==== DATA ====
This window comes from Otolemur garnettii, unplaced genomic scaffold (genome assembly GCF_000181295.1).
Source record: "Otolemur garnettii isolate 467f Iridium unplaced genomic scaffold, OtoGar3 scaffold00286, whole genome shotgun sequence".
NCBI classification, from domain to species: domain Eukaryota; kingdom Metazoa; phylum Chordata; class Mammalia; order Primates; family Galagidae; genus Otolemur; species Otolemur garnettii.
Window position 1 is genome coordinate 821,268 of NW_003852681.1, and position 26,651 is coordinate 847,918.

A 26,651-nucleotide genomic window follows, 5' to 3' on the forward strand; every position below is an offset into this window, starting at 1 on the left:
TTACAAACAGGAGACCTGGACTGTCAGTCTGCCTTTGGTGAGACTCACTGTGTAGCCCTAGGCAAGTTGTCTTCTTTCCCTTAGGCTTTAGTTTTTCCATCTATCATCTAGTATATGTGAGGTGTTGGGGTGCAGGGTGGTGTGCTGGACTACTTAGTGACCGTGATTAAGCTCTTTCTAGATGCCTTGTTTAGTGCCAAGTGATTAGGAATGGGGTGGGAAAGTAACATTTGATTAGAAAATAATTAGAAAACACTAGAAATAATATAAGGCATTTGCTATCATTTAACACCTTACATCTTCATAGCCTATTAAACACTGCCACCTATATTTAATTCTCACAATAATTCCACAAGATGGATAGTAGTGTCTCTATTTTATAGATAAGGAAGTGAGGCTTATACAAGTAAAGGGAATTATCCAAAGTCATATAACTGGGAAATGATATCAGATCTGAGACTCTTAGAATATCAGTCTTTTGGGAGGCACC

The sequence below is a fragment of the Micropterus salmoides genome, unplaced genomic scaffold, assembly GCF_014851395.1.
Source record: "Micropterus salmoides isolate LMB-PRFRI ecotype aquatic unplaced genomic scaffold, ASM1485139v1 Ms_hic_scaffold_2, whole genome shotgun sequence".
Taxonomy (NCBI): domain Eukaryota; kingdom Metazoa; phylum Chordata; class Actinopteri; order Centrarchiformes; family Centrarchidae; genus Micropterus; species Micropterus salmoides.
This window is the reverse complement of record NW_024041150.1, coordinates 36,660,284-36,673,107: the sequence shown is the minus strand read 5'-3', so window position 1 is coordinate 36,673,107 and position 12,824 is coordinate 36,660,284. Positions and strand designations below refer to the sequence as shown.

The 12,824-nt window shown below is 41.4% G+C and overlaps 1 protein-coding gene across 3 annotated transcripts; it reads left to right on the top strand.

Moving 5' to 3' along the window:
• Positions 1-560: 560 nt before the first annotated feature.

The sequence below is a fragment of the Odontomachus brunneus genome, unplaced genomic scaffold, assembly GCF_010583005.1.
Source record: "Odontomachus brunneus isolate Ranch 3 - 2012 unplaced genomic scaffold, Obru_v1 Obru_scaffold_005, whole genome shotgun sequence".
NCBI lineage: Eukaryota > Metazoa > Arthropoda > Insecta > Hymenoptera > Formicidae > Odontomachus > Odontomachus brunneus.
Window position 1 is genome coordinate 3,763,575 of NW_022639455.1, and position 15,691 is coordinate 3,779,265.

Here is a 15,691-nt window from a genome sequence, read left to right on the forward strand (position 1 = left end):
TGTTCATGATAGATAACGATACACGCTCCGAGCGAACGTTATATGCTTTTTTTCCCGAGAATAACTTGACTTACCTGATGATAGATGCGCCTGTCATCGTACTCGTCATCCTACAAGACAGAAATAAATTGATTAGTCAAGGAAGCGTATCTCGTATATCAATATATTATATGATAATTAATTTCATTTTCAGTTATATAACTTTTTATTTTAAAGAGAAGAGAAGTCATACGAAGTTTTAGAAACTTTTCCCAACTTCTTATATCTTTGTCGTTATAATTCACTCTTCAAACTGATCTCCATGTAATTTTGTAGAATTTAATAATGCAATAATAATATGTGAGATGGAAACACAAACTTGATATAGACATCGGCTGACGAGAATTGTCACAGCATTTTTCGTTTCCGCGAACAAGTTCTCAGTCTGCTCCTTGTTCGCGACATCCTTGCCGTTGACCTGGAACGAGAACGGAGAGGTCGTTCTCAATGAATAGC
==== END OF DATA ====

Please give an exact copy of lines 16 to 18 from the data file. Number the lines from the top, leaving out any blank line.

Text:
NCBI lineage: Eukaryota > Metazoa > Arthropoda > Insecta > Hymenoptera > Formicidae > Odontomachus > Odontomachus brunneus.
Window position 1 is genome coordinate 3,763,575 of NW_022639455.1, and position 15,691 is coordinate 3,779,265.

Here is a 15,691-nt window from a genome sequence, read left to right on the forward strand (position 1 = left end):